NIOSH Urged to Broaden Focus, Visibility of Injury Prevention Research

A new report evaluating NIOSH's Traumatic Injury Research Program praises the work it is doing, giving it scores of 4 (with 5 being the maximum) on relevance and impact. The committee that wrote the 189-page report -- 11 leading academics and industry professionals chaired by Brian Strom, who chairs the Center for Clinical Epidemiology and Biostatistics and the University of Pennsylvania School of Medicine -- was formed by the Institute of Medicine and National Research Council to provide this analysis, the latest in a series of independent, scientific examinations of key NIOSH programs. NIOSH's acting director, Christine Branche, Ph.D., thanked the panelists Monday for their work and promised to prepare a draft implantation plan and take it to the NIOSH Board of Scientific Counselors.

The report, released Aug. 27 in draft form, is available at www.cdc.gov/niosh/nas/traumainj/pdfs/NA-TI-report-August2008.pdf. The recommendations begin on page 107. Highlights of the nine recommendations in the report include:

1. Work with other federal agencies, such as NHTSA, CPSC, DoD, and the Agency for Healthcare Research and Quality, that support injury prevention and control research.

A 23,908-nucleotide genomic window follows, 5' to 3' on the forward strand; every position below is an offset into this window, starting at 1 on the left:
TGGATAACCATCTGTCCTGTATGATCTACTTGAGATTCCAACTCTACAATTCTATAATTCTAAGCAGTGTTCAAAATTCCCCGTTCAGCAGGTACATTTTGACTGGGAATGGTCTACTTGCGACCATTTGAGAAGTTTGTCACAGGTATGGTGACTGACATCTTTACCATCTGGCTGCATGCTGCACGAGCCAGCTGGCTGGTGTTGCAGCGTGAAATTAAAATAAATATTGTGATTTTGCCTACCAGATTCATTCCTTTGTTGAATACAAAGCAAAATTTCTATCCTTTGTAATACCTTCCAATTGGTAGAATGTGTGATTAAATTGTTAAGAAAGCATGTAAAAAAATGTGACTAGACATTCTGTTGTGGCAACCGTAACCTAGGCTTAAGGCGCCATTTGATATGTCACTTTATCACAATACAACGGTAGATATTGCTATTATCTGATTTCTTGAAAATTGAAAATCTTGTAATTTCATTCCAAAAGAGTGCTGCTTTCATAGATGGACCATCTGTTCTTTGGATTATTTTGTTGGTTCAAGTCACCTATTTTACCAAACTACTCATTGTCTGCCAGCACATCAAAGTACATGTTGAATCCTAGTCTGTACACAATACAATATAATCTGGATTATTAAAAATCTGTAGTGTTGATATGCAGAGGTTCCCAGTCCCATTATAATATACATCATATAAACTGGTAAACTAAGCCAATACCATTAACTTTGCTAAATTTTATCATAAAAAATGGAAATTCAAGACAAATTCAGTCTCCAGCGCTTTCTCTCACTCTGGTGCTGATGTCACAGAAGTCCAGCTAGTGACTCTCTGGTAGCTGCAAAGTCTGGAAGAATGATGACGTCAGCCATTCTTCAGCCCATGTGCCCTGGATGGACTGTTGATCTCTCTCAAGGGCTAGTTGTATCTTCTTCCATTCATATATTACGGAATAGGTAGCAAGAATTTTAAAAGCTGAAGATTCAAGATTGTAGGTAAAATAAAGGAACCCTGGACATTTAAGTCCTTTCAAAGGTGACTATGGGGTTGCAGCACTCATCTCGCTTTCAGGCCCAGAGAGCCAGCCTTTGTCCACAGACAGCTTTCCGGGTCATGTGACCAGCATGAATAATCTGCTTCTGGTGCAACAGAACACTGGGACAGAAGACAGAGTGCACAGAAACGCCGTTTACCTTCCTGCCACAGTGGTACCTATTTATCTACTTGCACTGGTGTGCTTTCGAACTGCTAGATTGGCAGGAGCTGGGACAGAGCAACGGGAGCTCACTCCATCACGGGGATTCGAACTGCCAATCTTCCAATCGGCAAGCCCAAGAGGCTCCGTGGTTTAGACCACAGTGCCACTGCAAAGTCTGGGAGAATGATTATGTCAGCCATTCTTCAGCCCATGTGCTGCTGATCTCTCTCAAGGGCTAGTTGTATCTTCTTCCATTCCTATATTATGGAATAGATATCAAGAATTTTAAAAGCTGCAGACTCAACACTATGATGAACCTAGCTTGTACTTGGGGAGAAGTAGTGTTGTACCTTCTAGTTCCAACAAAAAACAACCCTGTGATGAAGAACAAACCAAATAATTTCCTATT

2. Improve surveillance of nonfatal injuries. "The time has come for the TI Research Program to bolster its focus -- particularly starting with population-based surveillance--on nonfatal injuries without lessening the excellent work on fatal injuries," the report says. This requires working with OSHA to improve the usefulness of employers' mandatory injury logs and with BLS to improve the Annual Survey of Injuries and Illnesses, it says.
3. Collaborate with outside researchers.
4. Develop a plan to increase the pipeline of traumatic injury researchers because the field is not attracting enough young people. NIOSH has 17 Education Research Centers, but the research being done at these is focused more on health than on safety; the report suggests that the ERCs frame their "safety" programs more broadly to attract young people interested in technical careers.
5. Develop a strategic plan for evaluating NIOSH's ongoing research-to-practice efforts.
6. Consider doing research on the safety impacts of the changing nature of work, such as shifts from manufacturing to service industries, from full-time to temporary and part-time labor, and to leaner and more flexible production methods.

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